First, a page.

This week’s post is from Emily.

I’m in the business of makerspaces.  I run a makerspace, and I am also part of the Southwest Ohio Makerspace Alliance.  I spend most of my time professionally advocating for publically accessible makerspaces, such as stand-alone makerspace businesses or non-profits, or makerspaces within schools, libraries and even inside companies and other organizations.  However, something I don’t usually have the opportunity to talk about is starting your own personal makerspace – in your home.  Let’s face it, there are times when you really do need a public makerspace.  Public makerspaces are a lot like joining a gym – they have the tools and equipment that you just don’t have the space or money to have at home, plus other makers around to motivate you and assist you with your project.  But, just like sometimes you’d rather stay at home and work out to your old Richard Simmons video than go to the gym, there are times when you’d probably rather stay in your jammies and work in your own personal makerspace.  So what are some things to consider when setting up your personal makerspace?

Makers pumping iron

Who’s on first?

First, I would consider who will be using the space.  Is this a place where you will work alone on your hobbies, or is the whole family joining in?  Different ages, skill sets and interests will require different equipment and supplies.  Anything from soldering irons and Arduinos, to construction paper, glitter and glue can be part of your family makerspace.  You don’t have to be working on the same projects as other makers in your family to make together, but the projects should be compatible!  My husband and I are both makers, but we have incompatible hobbies for a shared space.  I like to sew, crochet and craft while he prefers woodworking and electronics.  It wasn’t ideal for us to have sawdust and sewing machines in the same room, so we have separate rooms across the hall from each other in our basement.

Location, location, location

Second, do you have a dedicated area in your home for a makerspace that is set up all the time, or do you need to create a portable makerspace that can be set up on the kitchen table or garage when needed and stored away when not in use?  For a long time, I have not had a dedicated makerspace in my house, so I’ve had to get creative with how to store my works in progress.  There are some great ideas on Pinterest and other places online on how to make portable convenient storage for various tools and supplies.  My problem is that I’m not good about putting my toys away when not in use, so a dedicated room where I can close the door on my mess was an important part of keeping making a part of my home life.  Electronics projects, knitting and crochet, drawing, and other small-part focused projects tend to be easier to work on in a non-dedicated workshop or makerspace.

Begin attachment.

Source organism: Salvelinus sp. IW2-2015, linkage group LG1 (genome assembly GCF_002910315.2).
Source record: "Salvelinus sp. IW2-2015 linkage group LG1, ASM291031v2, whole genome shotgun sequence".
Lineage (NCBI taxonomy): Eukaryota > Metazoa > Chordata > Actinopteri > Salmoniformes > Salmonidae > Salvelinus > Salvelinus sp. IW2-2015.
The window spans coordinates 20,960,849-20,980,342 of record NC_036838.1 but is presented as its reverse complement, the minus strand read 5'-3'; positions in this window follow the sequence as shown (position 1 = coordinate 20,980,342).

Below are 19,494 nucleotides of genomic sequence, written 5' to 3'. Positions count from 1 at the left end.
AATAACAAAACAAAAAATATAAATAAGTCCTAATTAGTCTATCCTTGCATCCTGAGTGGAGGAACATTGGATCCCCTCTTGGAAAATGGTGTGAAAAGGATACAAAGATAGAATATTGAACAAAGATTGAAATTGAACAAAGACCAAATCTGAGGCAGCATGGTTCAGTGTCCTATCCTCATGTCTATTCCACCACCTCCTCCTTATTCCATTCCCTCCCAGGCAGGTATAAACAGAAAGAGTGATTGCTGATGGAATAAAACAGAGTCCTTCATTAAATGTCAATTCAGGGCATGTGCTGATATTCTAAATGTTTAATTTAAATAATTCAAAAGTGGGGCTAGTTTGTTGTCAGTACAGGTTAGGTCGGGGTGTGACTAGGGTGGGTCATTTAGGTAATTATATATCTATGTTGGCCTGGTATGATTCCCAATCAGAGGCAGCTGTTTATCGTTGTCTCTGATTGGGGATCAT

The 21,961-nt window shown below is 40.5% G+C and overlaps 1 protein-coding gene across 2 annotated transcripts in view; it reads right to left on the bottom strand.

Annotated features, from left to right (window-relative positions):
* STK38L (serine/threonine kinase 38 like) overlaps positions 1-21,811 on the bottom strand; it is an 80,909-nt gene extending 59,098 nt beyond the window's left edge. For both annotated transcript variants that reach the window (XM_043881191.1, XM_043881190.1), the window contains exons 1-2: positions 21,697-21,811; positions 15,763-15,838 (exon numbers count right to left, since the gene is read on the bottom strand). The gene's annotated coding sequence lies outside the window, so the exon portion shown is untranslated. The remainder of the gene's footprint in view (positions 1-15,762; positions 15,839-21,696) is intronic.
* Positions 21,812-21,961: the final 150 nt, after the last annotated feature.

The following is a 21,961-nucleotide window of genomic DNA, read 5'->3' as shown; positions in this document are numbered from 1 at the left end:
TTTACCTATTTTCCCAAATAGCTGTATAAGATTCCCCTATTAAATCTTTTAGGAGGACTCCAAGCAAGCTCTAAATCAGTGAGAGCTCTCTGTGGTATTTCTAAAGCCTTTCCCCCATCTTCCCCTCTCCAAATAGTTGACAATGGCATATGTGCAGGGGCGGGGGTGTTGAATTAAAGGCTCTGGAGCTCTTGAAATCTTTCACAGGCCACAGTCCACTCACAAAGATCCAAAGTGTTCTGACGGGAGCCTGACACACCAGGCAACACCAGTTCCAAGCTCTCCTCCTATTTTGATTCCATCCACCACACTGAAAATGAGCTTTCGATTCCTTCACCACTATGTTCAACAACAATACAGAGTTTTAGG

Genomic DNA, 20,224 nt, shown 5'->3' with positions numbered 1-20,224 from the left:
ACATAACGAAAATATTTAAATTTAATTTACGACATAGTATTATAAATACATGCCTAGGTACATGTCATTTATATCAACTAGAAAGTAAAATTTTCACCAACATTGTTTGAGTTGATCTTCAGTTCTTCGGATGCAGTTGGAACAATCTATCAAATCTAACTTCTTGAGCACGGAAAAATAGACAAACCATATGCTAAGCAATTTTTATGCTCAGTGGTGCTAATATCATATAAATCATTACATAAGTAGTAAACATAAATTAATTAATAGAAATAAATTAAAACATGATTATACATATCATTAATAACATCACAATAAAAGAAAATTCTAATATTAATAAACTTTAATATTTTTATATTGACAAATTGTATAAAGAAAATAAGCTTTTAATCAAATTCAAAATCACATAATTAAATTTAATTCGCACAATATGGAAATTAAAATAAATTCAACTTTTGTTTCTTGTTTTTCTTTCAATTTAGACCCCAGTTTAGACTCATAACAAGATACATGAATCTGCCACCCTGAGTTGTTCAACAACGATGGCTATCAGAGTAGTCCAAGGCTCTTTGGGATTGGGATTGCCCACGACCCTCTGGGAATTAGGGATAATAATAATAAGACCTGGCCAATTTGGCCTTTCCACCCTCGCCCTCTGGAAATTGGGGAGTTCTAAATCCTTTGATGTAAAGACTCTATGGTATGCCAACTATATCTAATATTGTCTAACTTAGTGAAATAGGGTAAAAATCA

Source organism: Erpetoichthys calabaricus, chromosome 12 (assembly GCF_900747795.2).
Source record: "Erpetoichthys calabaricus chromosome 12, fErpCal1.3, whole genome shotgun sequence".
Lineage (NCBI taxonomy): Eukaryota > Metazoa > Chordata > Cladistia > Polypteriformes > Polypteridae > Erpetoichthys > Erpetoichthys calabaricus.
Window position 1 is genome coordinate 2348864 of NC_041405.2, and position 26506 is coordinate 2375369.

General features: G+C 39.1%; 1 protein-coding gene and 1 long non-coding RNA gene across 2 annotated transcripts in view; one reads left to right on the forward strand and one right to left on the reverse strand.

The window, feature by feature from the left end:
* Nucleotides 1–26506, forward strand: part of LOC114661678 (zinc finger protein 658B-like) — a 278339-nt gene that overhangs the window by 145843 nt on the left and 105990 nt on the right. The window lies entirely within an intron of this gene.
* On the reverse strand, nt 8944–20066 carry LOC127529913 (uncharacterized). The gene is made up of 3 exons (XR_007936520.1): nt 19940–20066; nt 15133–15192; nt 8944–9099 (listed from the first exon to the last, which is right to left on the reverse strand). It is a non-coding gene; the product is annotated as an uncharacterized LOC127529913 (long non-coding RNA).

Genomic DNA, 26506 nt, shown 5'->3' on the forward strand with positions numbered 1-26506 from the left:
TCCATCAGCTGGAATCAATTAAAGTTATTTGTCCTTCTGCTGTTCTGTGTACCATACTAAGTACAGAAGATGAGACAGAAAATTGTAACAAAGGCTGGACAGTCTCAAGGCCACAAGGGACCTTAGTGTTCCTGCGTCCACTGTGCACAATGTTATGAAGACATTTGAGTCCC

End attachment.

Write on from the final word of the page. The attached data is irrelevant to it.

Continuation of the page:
The mess is 100% cleaned up, as long as there are no further questions

Shake your money, maker

Third, what is your budget?  Do you have most of the equipment and supplies you need, or will you be investing in some special purchases?  A 3D printer is a great investment for some makers, but others don’t have the space or budget to have their own and would rather join a public makerspace to get access to one (Ahem.).  A good quality soldering iron is fairly inexpensive and does not take up much space.  My philosophy is that I would rather use a public makerspace for large, expensive or complicated equipment that I need infrequently (think laser cutters, CNC mills, and 3D printers) while investing in quality smaller scale equipment that I use regularly (think sewing machines, hand tools, smaller power tools).  

Supplies are also a consideration.  We’ve all done it: you get halfway through a project and realize you needed M2 screws or turquoise thread or CA glue to get the job done.  You run to the store, get the things you need (and probably a lot of other things you didn’t set out for too!), maybe swing by the grocery store, and by the time you get home the time you set aside to finish the project is gone.  Keeping a reasonable stash of the supplies you use most often is a good idea, but it can easily get out of hand and veer into maker hoarding territory.  Setting a budget and allocating only a certain amount of space for your stash ahead of time is a good way to keep the makerspace under control.

I’m not hoarding! You’re hoarding!

Bonus Points – consider making yourself a convenient carry-all for your projects so you can take them from your home makerspace to your favorite public makerspace!  Sew a tote bag, build a wooden crate, upcycle a cigar box or even just decorate a plastic storage tub.  If it’s easy to get your project from point A to point B, you’re more likely to reach out to your local public makerspace when you need help on the next step or access to specialized equipment.

Shameless plug: Having your project portable makes it easier to exhibit in August!

 

What are your tips/tricks for creating your personal makerspace? Let us know in the comments.

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